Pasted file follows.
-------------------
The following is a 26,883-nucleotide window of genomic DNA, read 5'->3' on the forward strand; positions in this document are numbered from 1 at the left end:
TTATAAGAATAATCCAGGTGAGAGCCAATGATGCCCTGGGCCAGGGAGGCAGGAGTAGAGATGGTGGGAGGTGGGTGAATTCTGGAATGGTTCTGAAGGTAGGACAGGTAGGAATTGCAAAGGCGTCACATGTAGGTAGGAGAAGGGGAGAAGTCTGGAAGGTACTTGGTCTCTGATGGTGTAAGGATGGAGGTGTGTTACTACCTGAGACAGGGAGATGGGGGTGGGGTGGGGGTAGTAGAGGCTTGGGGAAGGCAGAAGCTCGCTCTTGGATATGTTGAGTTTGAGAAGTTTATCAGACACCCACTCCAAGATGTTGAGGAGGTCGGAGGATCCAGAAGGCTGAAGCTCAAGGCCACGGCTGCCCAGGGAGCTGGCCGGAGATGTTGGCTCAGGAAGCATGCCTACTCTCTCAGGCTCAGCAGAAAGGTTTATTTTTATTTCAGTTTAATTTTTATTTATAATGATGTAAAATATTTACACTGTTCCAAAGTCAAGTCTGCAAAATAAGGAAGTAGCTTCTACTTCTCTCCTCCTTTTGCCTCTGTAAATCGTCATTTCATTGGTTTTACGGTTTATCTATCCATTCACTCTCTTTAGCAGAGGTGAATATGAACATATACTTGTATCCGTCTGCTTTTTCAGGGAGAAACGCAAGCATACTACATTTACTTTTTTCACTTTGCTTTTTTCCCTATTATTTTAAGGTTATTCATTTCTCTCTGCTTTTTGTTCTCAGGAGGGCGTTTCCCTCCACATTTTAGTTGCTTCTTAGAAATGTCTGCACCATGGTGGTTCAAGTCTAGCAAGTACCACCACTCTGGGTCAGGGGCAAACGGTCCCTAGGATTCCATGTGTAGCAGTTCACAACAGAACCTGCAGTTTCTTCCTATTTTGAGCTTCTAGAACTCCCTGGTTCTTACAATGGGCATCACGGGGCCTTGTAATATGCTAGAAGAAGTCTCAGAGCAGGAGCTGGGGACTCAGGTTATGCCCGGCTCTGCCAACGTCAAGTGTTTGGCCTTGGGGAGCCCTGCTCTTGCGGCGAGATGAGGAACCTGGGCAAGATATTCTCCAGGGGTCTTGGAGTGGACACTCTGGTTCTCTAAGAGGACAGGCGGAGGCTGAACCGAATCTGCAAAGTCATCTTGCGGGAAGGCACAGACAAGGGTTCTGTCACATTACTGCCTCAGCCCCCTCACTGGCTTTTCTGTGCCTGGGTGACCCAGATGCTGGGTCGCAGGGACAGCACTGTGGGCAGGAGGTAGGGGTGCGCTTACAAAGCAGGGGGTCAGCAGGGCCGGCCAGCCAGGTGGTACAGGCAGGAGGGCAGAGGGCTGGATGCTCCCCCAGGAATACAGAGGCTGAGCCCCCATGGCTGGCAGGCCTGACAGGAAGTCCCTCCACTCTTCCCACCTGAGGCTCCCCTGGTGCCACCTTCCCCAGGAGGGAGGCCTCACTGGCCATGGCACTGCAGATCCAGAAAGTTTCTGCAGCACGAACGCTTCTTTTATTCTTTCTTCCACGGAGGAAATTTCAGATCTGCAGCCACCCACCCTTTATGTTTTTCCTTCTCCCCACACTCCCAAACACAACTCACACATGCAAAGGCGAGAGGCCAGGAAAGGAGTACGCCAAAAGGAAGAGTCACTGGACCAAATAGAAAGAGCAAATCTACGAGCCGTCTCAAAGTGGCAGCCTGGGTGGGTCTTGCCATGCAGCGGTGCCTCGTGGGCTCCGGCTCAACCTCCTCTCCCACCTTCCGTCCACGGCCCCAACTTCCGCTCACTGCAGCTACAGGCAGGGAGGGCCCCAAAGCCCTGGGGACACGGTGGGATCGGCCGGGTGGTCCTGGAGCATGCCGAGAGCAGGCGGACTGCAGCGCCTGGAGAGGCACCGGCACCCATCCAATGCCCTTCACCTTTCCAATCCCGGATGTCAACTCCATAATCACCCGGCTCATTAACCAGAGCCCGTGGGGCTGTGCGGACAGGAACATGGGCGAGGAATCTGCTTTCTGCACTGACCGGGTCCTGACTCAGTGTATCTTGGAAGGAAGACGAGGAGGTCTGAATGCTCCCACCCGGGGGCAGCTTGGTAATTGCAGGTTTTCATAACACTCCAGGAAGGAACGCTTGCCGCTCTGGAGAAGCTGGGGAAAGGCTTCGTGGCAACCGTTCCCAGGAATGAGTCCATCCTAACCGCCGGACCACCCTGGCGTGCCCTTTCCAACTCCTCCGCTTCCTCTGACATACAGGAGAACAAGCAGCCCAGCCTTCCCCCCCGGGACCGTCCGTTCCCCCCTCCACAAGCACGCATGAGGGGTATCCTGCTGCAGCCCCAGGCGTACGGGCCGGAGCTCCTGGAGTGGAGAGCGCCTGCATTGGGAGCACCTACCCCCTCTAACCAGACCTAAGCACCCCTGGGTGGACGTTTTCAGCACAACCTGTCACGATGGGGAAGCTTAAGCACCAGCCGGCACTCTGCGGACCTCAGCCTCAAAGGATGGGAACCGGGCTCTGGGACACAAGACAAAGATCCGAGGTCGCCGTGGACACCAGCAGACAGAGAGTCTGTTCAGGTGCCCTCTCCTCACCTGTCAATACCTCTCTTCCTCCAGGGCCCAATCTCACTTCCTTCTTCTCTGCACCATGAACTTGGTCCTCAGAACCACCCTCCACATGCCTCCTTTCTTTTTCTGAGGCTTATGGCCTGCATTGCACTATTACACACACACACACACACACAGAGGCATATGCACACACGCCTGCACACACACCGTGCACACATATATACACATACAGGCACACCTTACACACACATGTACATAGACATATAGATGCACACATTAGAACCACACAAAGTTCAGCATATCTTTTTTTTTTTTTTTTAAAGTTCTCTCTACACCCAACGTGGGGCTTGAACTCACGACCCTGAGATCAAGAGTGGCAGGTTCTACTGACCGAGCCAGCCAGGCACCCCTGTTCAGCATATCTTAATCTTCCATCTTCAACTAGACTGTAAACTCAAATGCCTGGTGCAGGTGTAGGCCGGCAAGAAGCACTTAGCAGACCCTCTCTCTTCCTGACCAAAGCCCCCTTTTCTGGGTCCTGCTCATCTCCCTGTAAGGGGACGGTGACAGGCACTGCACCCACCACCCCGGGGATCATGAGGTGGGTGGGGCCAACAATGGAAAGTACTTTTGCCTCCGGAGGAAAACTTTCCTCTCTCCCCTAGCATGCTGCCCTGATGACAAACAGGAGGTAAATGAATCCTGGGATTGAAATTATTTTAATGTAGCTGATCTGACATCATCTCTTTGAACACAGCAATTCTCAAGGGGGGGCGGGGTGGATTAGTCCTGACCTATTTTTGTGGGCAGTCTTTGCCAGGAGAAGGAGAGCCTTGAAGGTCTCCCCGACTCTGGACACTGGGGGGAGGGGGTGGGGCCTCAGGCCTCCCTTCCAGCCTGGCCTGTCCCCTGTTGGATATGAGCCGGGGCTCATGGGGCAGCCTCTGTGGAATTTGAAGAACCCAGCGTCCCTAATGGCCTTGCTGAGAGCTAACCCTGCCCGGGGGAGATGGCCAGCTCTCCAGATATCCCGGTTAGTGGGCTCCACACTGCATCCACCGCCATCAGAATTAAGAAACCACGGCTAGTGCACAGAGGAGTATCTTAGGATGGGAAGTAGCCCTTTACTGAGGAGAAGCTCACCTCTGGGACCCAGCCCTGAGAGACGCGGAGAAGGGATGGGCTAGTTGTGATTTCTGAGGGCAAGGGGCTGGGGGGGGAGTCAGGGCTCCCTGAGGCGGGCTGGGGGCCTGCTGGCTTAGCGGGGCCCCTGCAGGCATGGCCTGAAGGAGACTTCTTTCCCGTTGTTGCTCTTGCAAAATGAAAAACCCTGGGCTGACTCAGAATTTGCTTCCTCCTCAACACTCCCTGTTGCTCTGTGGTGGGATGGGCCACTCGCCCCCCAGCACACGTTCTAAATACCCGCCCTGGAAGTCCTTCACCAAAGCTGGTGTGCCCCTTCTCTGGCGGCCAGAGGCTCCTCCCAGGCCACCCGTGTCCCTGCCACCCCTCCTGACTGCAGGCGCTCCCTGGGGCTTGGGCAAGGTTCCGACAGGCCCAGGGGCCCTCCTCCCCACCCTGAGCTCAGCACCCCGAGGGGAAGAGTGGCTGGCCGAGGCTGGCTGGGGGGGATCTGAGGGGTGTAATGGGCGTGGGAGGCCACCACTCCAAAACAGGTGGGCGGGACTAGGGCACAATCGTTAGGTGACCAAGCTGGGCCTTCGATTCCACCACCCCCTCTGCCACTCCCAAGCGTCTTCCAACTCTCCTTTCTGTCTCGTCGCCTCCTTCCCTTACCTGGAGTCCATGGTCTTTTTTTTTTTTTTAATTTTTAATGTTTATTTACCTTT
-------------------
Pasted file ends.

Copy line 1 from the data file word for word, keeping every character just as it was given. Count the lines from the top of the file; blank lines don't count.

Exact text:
The following is a 26,883-nucleotide window of genomic DNA, read 5'->3' on the forward strand; positions in this document are numbered from 1 at the left end: